why not to use artificial sweeteners? A recipe of parippu pradhaman muffins using unrefined sugar for Indian soul

I know sugary food is often called soul food, it quenches a different kind of thirst, calms down the nerves etc etc. To me that happens only when the sugary treat is home made. Else it just keeps corrupting insulin response and the soul connection is a farce, absolute absurdity. I don't say I don't ever eat ice creams or jalebis but I don't feel a soul connection, rather a generous mouthful makes me feel sick from inside. We eat things for social occasions sometimes, to eat for satiety one needs to work a little extra. Bake some dessert of your own when you really want it and use unrefined sugars or other natural sweeteners.

I see people all around me using artificial sweeteners into their tea, coffee, cakes and pancakes almost everyday. I wouldn't go into details of why artificial sweeteners are bad for the system but it will be good to know that all artificial sweeteners are addictive and have much harmful effects than real sugar. So if you are not diabetic (or if the diabetes is under control, going by your hbA1 readings) and are just trying to keep your weight under control, it is better to have very lightly sweetened beverages and other eatables using real sugar or raw sugar or jaggery rather than depending on artificial sweeteners. You must know even diet soda is addictive for the same reasons.

Having said that, I must add that if you are craving sweets as a habit, it means your insulin has started taking your 'hormone cascade' hostage or has already done it. And mind it, this can be the case even if you are not diabetic. Corrupt insulin discipline in the body doesn't always mean onset if diabetes. It could lead to insulin resistance or hypothyroidism or in a habit of binging and storage of fat in your body, even if you have been eating low fat foods and low cholesterol or 'cholesterol free' foods.

The question I am often asked is, what to eat? I ask, is sugar the only food and sweetness the only taste that makes sense? Why not some zing in the life? Sweetness in the excessive measure corrupts the taste buds and makes your body crave for it more, causing serious imbalances as I mentioned above.

Craving for sweets and cakes is a bad sign, get rid of it.

And if you want to wean yourself from too many sweeteners or you want to bake an occasional treat for a diabetic person in the family, why not bake using natural sweeteners?

 There are a few natural sweeteners and unrefined sugars I use frequently and never feel like adding sugar to my cakes or pancakes or cookies. Yes jaggery and honey are good natural sweeteners but these two need to be used in small quantities to make mildly sweetened dessrts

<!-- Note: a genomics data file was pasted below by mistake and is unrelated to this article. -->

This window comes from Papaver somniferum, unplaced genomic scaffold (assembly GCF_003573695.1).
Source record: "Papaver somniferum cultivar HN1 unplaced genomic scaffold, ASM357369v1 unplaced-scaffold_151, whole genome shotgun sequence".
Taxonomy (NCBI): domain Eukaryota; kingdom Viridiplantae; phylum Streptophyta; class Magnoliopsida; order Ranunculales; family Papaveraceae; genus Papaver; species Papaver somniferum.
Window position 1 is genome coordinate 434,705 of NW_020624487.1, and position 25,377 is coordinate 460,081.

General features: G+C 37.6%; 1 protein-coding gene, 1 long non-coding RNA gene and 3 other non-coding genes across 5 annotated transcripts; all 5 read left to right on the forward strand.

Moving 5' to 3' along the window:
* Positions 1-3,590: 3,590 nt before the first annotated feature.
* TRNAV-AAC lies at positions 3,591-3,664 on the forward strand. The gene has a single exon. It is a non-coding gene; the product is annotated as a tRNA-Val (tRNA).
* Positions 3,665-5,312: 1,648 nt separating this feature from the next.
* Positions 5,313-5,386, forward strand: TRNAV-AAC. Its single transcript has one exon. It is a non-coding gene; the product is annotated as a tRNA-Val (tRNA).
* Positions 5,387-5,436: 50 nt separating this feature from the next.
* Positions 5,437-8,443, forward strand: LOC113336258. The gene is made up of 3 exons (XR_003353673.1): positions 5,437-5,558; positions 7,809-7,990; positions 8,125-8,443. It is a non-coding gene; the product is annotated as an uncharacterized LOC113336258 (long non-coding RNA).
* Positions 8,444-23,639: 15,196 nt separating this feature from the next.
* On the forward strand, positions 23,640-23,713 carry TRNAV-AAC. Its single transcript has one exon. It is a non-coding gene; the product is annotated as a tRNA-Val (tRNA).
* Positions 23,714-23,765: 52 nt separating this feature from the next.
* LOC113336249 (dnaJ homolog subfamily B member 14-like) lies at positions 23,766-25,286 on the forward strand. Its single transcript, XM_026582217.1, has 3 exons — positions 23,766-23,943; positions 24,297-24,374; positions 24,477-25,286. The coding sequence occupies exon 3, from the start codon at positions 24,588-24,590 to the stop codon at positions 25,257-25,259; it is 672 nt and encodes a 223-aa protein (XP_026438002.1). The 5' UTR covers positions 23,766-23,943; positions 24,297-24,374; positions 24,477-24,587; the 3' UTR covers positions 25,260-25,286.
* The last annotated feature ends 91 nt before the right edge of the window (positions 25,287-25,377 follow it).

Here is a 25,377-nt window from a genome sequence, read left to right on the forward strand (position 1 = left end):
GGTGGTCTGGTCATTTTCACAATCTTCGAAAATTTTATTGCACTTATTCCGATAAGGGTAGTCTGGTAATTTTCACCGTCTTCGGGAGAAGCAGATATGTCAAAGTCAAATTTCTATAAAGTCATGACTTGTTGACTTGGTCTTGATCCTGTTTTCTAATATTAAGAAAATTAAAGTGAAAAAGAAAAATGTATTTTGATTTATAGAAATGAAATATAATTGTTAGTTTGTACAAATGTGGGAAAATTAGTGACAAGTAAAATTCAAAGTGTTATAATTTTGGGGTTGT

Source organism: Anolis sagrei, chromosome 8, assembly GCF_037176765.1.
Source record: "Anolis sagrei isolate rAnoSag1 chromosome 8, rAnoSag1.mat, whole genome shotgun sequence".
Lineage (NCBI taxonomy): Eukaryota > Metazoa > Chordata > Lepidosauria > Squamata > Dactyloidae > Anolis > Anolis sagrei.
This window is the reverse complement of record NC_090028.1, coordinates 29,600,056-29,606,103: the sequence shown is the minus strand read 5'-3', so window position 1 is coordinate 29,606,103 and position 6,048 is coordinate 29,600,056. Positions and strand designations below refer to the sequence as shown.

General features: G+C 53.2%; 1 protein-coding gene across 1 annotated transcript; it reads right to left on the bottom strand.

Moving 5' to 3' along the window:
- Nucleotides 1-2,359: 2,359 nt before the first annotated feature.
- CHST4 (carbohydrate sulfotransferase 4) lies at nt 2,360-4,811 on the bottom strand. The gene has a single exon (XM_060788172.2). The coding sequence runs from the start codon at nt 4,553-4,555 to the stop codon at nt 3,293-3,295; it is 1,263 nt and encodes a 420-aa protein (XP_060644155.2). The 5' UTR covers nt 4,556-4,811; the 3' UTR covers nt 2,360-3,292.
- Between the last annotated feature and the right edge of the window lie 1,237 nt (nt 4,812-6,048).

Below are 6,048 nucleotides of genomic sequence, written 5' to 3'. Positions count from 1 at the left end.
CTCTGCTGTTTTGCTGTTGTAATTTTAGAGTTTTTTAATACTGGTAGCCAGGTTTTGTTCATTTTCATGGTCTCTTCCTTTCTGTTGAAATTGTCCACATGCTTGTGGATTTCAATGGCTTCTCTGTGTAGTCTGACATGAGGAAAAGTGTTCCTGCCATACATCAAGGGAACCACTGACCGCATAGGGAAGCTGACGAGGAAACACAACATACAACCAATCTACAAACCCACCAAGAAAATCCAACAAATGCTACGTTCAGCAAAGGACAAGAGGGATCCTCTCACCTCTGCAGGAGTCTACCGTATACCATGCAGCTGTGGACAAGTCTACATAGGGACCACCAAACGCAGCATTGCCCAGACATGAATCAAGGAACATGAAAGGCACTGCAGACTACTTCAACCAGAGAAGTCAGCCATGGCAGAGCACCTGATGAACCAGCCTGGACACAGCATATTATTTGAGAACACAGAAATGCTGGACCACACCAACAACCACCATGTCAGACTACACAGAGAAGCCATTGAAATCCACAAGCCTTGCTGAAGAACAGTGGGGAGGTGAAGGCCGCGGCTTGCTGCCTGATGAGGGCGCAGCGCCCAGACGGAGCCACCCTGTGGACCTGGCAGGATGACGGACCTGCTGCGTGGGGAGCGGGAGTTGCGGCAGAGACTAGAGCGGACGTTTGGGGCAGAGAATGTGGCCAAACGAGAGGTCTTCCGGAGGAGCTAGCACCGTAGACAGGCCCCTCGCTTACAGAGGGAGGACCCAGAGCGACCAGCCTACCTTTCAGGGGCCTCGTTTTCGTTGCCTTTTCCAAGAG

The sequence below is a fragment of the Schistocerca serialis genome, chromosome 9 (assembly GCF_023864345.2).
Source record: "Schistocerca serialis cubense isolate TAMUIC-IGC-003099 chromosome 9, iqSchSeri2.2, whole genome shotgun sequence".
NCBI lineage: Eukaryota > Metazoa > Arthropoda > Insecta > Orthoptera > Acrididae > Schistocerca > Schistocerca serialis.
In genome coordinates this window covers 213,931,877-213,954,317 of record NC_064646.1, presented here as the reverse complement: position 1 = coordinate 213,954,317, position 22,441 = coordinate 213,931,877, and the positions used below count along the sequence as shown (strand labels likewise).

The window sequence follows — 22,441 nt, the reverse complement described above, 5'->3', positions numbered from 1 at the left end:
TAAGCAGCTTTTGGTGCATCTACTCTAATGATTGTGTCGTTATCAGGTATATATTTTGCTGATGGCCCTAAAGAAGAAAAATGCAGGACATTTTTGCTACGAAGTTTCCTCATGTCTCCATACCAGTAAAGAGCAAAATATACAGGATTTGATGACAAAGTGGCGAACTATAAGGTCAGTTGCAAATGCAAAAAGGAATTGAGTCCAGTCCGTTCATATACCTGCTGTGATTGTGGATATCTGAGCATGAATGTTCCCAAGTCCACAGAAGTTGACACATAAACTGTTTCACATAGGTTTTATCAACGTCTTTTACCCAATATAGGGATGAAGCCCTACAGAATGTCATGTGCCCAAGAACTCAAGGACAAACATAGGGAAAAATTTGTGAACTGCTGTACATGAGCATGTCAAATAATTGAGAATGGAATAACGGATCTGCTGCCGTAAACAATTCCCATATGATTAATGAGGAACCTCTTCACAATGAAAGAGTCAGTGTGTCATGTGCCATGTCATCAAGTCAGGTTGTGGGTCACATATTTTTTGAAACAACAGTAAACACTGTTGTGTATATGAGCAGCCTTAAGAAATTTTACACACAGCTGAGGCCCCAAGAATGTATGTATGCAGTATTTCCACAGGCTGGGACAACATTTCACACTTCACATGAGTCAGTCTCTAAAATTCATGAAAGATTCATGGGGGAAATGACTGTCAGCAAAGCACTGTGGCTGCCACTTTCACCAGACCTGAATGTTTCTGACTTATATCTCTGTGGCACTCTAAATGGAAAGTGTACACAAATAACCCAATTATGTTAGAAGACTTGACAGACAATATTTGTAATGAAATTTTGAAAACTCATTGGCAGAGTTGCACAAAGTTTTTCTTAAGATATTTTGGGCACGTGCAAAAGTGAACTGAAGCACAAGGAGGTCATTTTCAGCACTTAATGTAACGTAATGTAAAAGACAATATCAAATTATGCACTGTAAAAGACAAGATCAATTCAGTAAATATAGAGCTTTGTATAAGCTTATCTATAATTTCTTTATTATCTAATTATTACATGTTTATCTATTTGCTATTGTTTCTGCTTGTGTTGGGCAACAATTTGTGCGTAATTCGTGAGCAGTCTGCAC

Other great natural sweeteners are ripe bananas, date paste, figs paste, chopped or pureed prunes, apple sauce, sapota puree, raisins and currants, sweet apricot puree, roasted peach puree and mango puree. One can add these to the recipe for baking cakes or cookies and drizzle them with very little honey or home made fruit preserves and the food will be naturally great tasting. The sweetness will be more complex and satisfying and the GI value of the food will be lower, helping your system not to fall prey to craving.

And now coming back to the recipe which is sweetened with unrefined sugar and can be lower GI than a 'white flour artificial sweetener' cake or muffin. Calorie count will be a bit high but being low GI this small muffin would keep you full for quite a long time.

This is my baked rendition of a famous Onam recipe from Kerala called Parippu Pradhaman. Yes, we can bake the traditional puddings that we have grown up loving. Parippu Pradhaman is traditionally a low GI, gluten free desserts but baking makes the recipe convenient for those who are away from home and traditional cooking is not as convenient. This recipe takes 25 minutes to prepare including 20 minutes of baking time. Just 5 minutes to assemble and mix the ingredients. Believe me.

(6 muffins)
mung bean flour or chickpeas flour 2/3 cup
powdered jaggery or unsulphured sugar 1/3 cup
coconut milk 150 ml or 2/3 cup
dehydrated coconut chips 1/2 cup
chopped cashew nuts 2 tbsp


Dry roast the mung bean flour for about 5 minutes. If you don't have mung bean flour you can powder yellow mung dal into a sturdy grinder and proceed. Else us chickpeas flour (besan) but that would compromise the taste.

Mix everything together, saving a few chopped cashews for garnish and make a thick batter.

Pour equal amount of batter in 6 ramekins or lined muffin tray. Sprinkle chopped cashew over these and bake in preheated oven at 200C for 20 minutes.

Serve plain or drizzled with coconut milk. The aroma in the kitchen will just be like you were cooking the traditional parippu pradhaman. Always serve warm although it tastes good even when at room temperature.

You can see this recipe doesn't need anything that needs too much work. Fresh coconut can be used and would result in a better taste but using dehydrated tender coconut chips is not bad.

The chopped cashew nuts get browned and taste really good with the dry version of parippu pradhaman.

I have posted a baked version of traditional north Indian besan ki pinni where I use baking as a convenience procedure, the taste of the traditional pinni is not compromised.

Another baked version of a traditional Indian (north) dessert is baked sevaiyyan that is my effort to make Eed ki sevaiyyan more convenient for the modern kitchen..

Many Indian mithais can be converted into baked version for the ease of cooking as well as to control the amount of cooking fat and the sweeteners used. I even use Microwave oven to make an instant apple kalakand.

Hope you like this baked parippu pradhaman (muffin) as much as I liked them.